Land managers, scientists, and conservationists with the Giant Sequoia Lands Coalition (GSLC), including Save the Redwoods League, are already working to mitigate these grave threats to the forest. In the GSLC’s first two years alone, coalition members completed wildfire resilience work across half of California’s giant sequoia acres, planted more than 500,000 native seedlings in severely burned areas, and conducted scientific research to guide evidence-based restoration techniques. Researchers with the GSLC are also working to understand the extent of bark beetle infestations, what stressors make sequoias vulnerable to attack, and what can be done to protect the forest.

“The inspection conducted today is part of a much larger coordinated body of research to understand the changing ecology of these magnificent trees and take steps to address forest health collectively and strategically,” said Christy Brigham, chief of resources management and science for Sequoia and Kings Canyon National Parks. Brigham noted the need to work together “to confront the challenges of climate change and restore natural fire processes to these Sierra Nevada landscapes so we can continue to enjoy them well into the future with future generations.”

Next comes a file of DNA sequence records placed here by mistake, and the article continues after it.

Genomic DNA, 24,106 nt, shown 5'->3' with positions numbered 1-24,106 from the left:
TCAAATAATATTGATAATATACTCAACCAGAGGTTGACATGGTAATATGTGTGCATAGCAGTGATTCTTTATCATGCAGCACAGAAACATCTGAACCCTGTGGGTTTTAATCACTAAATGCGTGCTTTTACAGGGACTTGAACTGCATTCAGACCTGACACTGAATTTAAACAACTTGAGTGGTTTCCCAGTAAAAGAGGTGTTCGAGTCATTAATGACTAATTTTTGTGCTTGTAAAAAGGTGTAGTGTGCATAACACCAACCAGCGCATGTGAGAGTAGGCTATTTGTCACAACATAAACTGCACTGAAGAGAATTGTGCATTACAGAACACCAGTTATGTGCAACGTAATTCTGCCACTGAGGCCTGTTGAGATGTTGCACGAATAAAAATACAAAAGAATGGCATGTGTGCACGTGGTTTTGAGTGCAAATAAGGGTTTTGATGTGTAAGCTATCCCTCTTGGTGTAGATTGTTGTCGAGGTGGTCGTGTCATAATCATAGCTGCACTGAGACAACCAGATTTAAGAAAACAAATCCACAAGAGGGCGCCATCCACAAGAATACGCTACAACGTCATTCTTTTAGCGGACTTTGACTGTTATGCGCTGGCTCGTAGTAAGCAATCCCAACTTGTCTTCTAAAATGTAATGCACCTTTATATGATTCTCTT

About the author

Kristina Malsberger works to enliven the conversation around conservation as the Writer/Storyteller & Editor at Save the Redwoods League.

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One Response to “First climb of General Sherman Tree reveals health status”

  1. Griff Griffith

    Alarming topic, but thanks for doing the work to help the forest be more reslilient!